Graduate student finds a home at nonprofit that works with individuals with disabilities
By Alyssa Yancey, firstname.lastname@example.org, 4073122636
As a youth transition specialist for Able South Carolina, a disability nonprofit that provides an array of independent-living services, University of South Carolina graduate student Michael Hanna draws from his own experiences growing up with ADHD.
The second-year master’s in rehabilitation counseling student says he didn’t understand why he seemed to think and act differently than his peers. He finally got answers when he was diagnosed with attention-deficit/hyperactivity disorder (ADHD) at age 17. However, it wasn’t until he started pursuing a psychology degree at Presbyterian College that he learned he qualified for classroom accommodations and an individualized 504 Plan.
“When I got to college, one of my friends got extra time on a test. I’d never heard of anything like that before. I was trying to figure out why it was fair, and he talked through it and explained to me the reasons he was getting those accommodations,” Hanna says. “I talked to my doctor and got appropriate accommodations approved. Once I started getting those supports, I felt like a lot of the barriers I had been facing started to go away.”
The impact of getting a proper diagnosis and the needed supports has continued to influence Hanna’s education and career decisions. After graduating, he worked as a clinical counselor with the goal of gaining practical experience and eventually pursing a graduate degree. A co-worker mentioned the master’s in rehabilitation counseling program at the University of South Carolina School of Medicine and suggested Hanna meet with the faculty.
“I hadn’t heard of rehab counseling in undergrad. I had only heard of what you traditionally think of for a therapist or a counselor, going into counseling or psychology programs, possibly going and getting a Ph.D.,” Hanna says.
After meeting with the rehabilitation counseling faculty and staff, Hanna felt the program was the perfect fit.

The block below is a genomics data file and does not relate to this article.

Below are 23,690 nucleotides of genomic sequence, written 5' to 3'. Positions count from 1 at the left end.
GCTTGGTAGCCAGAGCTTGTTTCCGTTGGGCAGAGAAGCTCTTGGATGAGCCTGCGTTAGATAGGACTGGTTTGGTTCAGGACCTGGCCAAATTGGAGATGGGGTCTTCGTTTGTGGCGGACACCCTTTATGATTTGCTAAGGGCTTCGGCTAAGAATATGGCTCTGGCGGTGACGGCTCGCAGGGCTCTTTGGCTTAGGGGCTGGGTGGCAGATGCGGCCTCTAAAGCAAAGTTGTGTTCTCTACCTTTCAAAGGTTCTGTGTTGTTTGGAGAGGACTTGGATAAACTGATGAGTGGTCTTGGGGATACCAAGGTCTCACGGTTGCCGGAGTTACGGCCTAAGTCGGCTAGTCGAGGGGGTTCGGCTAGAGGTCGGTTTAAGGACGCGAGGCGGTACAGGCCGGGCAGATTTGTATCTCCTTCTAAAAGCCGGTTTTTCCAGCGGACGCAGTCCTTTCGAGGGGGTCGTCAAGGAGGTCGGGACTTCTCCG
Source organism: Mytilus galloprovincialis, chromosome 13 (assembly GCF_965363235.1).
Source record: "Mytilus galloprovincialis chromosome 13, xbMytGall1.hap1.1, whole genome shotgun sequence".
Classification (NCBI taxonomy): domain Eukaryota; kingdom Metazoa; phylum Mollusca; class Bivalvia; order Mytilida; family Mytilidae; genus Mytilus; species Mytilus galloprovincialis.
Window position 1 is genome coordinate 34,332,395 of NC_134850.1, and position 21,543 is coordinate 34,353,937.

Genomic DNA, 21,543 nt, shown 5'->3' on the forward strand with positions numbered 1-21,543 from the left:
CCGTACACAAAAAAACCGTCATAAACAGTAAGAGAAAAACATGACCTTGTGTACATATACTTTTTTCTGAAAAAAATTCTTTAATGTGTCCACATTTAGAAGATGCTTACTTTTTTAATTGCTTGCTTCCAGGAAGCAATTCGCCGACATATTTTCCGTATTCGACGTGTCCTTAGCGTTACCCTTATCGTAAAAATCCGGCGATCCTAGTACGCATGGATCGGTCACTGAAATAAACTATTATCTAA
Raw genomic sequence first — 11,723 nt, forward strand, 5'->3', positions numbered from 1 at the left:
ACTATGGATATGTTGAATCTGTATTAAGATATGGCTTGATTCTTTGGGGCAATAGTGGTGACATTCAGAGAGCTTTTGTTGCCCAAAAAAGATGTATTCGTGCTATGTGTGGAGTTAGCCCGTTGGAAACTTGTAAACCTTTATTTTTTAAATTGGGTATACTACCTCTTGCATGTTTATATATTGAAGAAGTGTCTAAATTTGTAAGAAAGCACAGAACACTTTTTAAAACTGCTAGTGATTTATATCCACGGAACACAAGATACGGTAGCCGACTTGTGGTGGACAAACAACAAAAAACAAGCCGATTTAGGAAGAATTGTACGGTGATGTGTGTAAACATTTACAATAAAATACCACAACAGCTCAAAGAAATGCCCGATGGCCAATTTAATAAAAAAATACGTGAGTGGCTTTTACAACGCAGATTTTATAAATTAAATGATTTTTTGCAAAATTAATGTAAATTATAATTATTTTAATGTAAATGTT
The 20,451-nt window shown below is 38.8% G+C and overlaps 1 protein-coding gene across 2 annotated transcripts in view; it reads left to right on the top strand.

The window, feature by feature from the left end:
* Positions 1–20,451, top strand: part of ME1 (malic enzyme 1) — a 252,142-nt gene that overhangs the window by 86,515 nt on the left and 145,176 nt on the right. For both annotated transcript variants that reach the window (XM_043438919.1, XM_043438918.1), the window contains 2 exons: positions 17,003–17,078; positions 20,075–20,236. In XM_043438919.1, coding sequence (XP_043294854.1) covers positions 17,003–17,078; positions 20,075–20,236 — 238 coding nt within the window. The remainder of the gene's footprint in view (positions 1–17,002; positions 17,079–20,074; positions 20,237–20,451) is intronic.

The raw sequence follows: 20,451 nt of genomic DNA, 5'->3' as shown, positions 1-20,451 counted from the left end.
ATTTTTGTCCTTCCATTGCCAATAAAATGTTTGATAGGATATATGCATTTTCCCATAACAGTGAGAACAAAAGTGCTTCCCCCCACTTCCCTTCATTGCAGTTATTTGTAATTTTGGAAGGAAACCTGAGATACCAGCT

“We still focus on counseling skills, that’s definitely a huge part of the program, but we also take into account the entire person, which is something that I really like,” says Hanna. “So, it’s not just psychiatric disabilities that we work with, we work with all disabilities and how they affect an individual’s life, and I think that lends itself really well to what I do with Able South Carolina.”
In his role as youth transition specialist with Able South Carolina, Hanna works with young people with disabilities both individually and in a classroom setting. His focus is on teaching transition skills, such as finances, independent living, self-advocacy, employment skills and education skills. Hanna currently work with over 100 students at six different schools in four school districts and one college across the state.
“I really, really love what I’m doing now. I work with people individually, so I have an individual caseload that I meet with to work on independent living and employment skills. I also have resources I can refer people to, and most of those are free. We never turn people away,” says Hanna.
Hanna, who is set to graduate in 2020, says the program, which accommodates professionals by offering evening classes and distance learning options, has already been very beneficial to his career.
“Most people are capable of pretty much anything as long as they have the right supports. I’m a big believer of that. So a lot of what I do now lends itself more to what rehabilitation counselors can bring to the table,” says Hanna. “I can work with people with psychiatric disabilities, but I can also work with people who have disabilities across the board.”
Beyond the increased knowledge of different disabilities and available supports, Hanna says his time in the rehabilitation counseling program has also improved his communication and listening skills and helped him develop a strong network of peers.
“The rehabilitation counseling program prepares you to be a support in other people’s lives in so many different ways,” says Hanna. “There are so many ways that I can graduate from our program and I can go out into the world and support individuals who need that support.”
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